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What investigations is former President Trump facing?

From probes into his businesses and his role in efforts to overturn election results to possible violations of the Espionage Act, Trump is under intense legal scrutiny

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Trump Organization’s former Chief Financial Officer Allen Weisselberg, center, leaves court.

Trump Organization’s former Chief Financial Officer Allen Weisselberg, center, leaves court on Thursday, Aug. 18, 2022, in New York. Weisselberg pleaded guilty on Thursday to tax violations in a deal that would require him to testify about business practices at the former president’s company.

John Minchillo, Associated Press

When former Trump Organization Chief Financial Officer Allen Weisselberg pleaded guilty on Thursday to 15 felonies related to his role in a yearslong tax fraud scheme, he joined a growing cast of associates of former President Donald Trump who are facing significant criminal charges.

Trump himself is the subject of several federal, state and local investigations of varying scopes and severity. If you’re having trouble keeping up, here’s a breakdown of the latest developments in Trump’s legal and political probes.

The FBI’s search of Mar-a-Lago

On Aug. 8, Trump revealed that his Florida estate was searched by FBI agents, who were reportedly looking for classified documents related to the nuclear program, according to The Washington Post.

The investigation represents the greatest potential vulnerability for Trump. The search warrant approved by Attorney General Merrick Garland shows the FBI searched Mar-a-Lago for evidence of violations of the Espionage Act

The affidavit used to justify the warrant is still confidential, but on Thursday a federal magistrate said he is open to releasing a redacted version of the affidavit to the public.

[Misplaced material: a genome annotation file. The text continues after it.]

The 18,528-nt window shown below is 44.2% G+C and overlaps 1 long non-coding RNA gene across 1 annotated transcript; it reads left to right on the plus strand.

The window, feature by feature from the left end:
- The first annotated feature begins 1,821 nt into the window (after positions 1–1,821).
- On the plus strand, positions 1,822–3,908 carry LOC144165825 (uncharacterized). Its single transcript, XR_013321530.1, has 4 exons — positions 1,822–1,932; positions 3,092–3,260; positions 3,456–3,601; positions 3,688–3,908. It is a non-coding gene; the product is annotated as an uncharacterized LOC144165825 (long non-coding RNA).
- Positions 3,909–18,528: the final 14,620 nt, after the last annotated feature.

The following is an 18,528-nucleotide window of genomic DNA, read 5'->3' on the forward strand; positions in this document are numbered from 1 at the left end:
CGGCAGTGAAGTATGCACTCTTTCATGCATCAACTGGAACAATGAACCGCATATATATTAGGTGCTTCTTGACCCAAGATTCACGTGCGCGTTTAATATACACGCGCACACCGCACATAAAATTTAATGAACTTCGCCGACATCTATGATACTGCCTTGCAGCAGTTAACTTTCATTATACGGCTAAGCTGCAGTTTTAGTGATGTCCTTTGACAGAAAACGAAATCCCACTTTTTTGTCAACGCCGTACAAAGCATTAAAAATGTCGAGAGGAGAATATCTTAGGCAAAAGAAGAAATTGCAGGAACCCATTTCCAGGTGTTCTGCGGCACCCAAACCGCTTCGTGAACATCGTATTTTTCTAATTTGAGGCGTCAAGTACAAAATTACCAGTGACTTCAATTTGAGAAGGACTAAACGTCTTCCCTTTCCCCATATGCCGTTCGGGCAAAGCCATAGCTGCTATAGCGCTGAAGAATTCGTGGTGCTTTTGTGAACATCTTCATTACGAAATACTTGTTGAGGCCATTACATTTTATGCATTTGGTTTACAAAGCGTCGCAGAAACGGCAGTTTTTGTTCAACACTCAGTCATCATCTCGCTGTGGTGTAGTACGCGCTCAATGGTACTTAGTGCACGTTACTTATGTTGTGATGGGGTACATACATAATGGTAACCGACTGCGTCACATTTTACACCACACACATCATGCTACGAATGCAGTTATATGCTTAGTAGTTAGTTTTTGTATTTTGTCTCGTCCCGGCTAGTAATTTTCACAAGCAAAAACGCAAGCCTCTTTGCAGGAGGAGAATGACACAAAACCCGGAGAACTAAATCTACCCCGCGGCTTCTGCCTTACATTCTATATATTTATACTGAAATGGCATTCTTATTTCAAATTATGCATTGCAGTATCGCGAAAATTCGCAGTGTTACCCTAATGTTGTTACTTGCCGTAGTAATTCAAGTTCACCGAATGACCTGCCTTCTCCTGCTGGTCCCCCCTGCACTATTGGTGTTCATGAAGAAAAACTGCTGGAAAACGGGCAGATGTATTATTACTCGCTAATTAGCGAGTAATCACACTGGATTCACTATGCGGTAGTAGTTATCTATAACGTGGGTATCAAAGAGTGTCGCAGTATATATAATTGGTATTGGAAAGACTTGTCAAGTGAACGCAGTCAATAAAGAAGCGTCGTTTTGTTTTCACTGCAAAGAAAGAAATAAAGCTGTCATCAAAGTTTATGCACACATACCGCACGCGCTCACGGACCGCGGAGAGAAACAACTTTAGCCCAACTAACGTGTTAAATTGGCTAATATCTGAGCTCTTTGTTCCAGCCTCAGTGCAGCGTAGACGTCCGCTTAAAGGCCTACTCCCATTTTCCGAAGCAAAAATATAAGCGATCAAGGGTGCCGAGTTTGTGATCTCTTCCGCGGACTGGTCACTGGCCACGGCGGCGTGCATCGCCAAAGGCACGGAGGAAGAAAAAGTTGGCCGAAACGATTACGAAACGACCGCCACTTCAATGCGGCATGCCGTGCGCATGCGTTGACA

A related court filing unsealed on Thursday shows the investigation includes possible offenses of “willful retention of national defense information,” “concealment or removal of government records” and “obstruction of federal investigation.”

Weisselberg and the Trump Organization

Weisselberg, who has worked for the Trump Organization for 40 years, pleaded guilty to 15 felonies in a criminal investigation into the Trump Organization being conducted by the Manhattan district attorney. He also admitted he didn’t pay taxes on $1.7 million in income, which came in the form of perks such as a Manhattan apartment, two Mercedes-Benz cars and private school tuition for his grandchildren, The Associated Press reported.

As part of the plea deal, Weisselberg will pay almost $2 million in back taxes and has agreed to testify against Trump’s company in a trial. Weisselberg will be sentenced to five months in New York City’s Rikers Island jail complex — assuming he meets the requirements of the plea deal — and will remain free on bail until he is formally sentenced following the company’s trial.

The company faces similar charges of tax fraud and could be forced to repay double the amount of unpaid taxes.

The Trump Organization said Weisselberg was a good employee who has been “persecuted and threatened by law enforcement, particularly the Manhattan district attorney, in their never-ending, politically motivated quest to get President Trump.”

Civil investigation into Trump Organization